Emergency Numbers
Table of Contents
1. EH&S Policy
2. Occupational Injury
3. Public Safety
4. Emergencies
5.  Injury/Illness
6. Asbestos
7. Hazardous Waste
8. Bio Waste
9. Rad Waste
10. Recycling
11. HazCom & DHS
12. Office Safety
13. Lab Safety
14 Shop Safety
15 Personal Protection
16. Hazard Evaluation
17. Safe Lifting
18. Safety Policies
19. Warning Signs
20. Safety Services
21. Non-lab Training
22. Research Training
23. Training classes
Location Map


Faculty, staff, and students may be required to wear personal protective equipment (PPE) while performing their jobs or in certain environments (e.g. chemical, biology, ag., art, theater and engineering departments, also facility, ag., & engineering shops). Your supervisor will inform you of and provide the specific PPE you must wear (guide). The following are only general guidelines. If you are required to wear PPE not mentioned here or have other questions, contact your supervisor or EH&S for additional information. More information is available on the safety web site (

Eye and Face Protection

Chemical hazards - Safety glasses are the minimum protection for all operations involving chemicals. If a risk of splash to the eyes and face exists when using or dispensing hazardous liquids, non-vented chemical goggles or safety glasses with side shields and full-face shield offer the best protection.

Physical hazards - High-pressure cleaning or spray equipment requires that safety glasses with side shields and full-face shields be worn. Work activities producing chips or dust (e.g. grinding/drilling, power fastening, or power tools) require safety glasses with side shields as the minimum protection level. In some cases full face shields are required.

Welding - Welding operations require full welding hoods with the appropriate tinted vision screen. Safety glasses with side shields must be used with or without the hood. Acetylene-oxygen torch soldering, brazing, or cutting, requires appropriately tinted safety glasses with side shields or tinted goggles.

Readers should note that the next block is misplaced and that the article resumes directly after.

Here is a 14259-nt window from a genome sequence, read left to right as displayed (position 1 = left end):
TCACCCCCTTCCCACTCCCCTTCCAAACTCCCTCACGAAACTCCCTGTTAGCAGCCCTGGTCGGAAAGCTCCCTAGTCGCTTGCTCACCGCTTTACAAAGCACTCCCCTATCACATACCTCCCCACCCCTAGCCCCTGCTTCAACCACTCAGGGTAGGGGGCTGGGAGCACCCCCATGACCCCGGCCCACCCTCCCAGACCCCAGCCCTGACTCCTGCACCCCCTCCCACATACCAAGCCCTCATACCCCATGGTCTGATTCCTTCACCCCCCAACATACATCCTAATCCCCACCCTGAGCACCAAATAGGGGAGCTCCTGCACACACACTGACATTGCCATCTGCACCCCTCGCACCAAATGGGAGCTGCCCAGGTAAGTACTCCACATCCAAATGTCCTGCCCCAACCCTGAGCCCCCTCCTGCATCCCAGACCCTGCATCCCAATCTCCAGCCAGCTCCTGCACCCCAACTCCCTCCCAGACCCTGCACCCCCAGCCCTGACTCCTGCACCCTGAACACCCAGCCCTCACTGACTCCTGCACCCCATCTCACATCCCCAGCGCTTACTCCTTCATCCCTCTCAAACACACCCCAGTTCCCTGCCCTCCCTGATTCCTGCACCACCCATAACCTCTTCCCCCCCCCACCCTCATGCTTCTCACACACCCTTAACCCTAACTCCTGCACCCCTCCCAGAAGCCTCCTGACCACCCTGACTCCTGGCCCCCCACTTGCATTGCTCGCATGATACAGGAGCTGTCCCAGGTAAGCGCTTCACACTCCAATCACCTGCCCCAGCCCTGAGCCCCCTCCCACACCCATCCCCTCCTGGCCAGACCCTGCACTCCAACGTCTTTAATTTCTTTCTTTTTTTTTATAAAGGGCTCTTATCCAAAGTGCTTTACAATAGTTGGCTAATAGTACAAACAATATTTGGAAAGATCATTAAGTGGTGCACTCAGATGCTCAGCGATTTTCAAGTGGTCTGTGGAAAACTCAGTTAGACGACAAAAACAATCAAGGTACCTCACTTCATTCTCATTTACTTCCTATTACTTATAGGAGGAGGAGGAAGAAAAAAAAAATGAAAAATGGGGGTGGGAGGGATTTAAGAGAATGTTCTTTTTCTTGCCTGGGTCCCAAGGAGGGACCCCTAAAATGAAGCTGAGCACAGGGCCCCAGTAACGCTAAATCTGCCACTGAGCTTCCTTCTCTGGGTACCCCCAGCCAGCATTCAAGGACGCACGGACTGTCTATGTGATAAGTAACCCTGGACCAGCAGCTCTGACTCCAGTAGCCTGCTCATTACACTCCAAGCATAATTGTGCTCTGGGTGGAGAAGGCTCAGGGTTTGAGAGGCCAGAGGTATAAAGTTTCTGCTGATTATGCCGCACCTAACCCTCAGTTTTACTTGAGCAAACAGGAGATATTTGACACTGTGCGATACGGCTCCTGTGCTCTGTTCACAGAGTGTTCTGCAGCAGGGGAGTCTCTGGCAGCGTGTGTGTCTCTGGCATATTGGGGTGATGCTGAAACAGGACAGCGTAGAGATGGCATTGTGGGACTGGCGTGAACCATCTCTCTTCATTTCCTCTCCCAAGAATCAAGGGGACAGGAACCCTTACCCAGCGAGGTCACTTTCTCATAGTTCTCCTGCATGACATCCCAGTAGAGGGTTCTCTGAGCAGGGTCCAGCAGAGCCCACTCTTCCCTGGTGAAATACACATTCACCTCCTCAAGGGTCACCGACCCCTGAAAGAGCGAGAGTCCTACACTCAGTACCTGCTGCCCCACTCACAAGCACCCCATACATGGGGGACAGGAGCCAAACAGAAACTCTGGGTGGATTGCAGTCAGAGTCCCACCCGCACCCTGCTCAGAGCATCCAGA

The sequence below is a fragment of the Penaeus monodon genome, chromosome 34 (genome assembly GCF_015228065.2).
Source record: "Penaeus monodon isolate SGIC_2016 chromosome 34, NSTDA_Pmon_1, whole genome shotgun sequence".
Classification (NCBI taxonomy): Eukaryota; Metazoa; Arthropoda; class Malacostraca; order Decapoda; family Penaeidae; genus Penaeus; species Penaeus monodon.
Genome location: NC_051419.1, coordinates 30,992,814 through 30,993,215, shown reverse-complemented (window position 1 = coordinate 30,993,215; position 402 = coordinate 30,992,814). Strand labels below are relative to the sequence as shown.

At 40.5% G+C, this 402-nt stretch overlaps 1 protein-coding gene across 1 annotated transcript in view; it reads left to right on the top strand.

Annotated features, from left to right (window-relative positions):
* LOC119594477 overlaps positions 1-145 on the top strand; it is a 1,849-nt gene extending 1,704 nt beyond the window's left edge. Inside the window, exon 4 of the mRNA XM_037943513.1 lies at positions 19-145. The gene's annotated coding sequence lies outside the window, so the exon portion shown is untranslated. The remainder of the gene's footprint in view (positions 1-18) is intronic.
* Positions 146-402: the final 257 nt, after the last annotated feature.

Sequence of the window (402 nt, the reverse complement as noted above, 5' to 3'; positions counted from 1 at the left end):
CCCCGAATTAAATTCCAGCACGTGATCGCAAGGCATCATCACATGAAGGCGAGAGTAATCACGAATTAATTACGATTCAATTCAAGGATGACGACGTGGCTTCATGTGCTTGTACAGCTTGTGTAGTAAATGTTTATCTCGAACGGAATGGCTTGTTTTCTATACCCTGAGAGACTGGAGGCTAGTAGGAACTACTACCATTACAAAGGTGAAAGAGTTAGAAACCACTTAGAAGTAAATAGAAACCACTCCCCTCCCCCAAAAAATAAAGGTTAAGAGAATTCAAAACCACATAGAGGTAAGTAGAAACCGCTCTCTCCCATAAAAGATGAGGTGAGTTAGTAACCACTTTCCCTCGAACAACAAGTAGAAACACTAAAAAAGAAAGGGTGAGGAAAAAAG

Lasers - Appropriate safety eyewear is a must when using lasers or when in areas with a working laser. Different lasers require different types and shades of eye protection. Lasers are to be registered with EH&S and users must be trained (eyesafety guide)

Hand/Arm and Body Protection

Gloves resistant to the chemical(s) in use, a protective smock, lab coat, or coveralls, and at times a splash apron are the correct PPE for handling hazardous chemicals. Specialized gloves and arm sleeve covers are recommended when working with cryogenic or electrical hazards. To reduce cut or abrasion injuries, use puncture or abrasion resistant gloves, arm sleeve covers, and at times an apron.

Head and Foot Protection

A hard hat or other head protection and foot protection may be required for certain jobs or work areas (e.g. construction zones).  Foot protection is required when the potential for foot injury is present from rolling, falling, piercing or electrical hazard.  All hard hats or safety shoes must meet the requirements for protection outlined by the American National Standards Institute (ANSI).

Hearing Protection

Certain work areas and job tasks are designated as requiring hearing protection.  You are required to wear approved protective equipment; this does not include personal stereos with headphones.  Certain work areas or tasks may be designated as requiring additional protective measures.  Supervisors are responsible for identifying these areas and for generally providing training on the use of hearing protection equipment.  If you have questions about high noise levels in your work area, you should ask your supervisor or contact the Environmental Health and Safety for more information.

Respiratory Protection

Some employees are required to wear respirators. Respirators include dust masks, air-purifying negative-pressure respirators, self-contained breathing apparatus, supplied-air respirators, and other such devices. If you must wear a respirators, you must have a medical evaluation, be "fit tested" and trained by EH&S before using it. Annual training is required. NMSU has a written Respiratory Protection Program.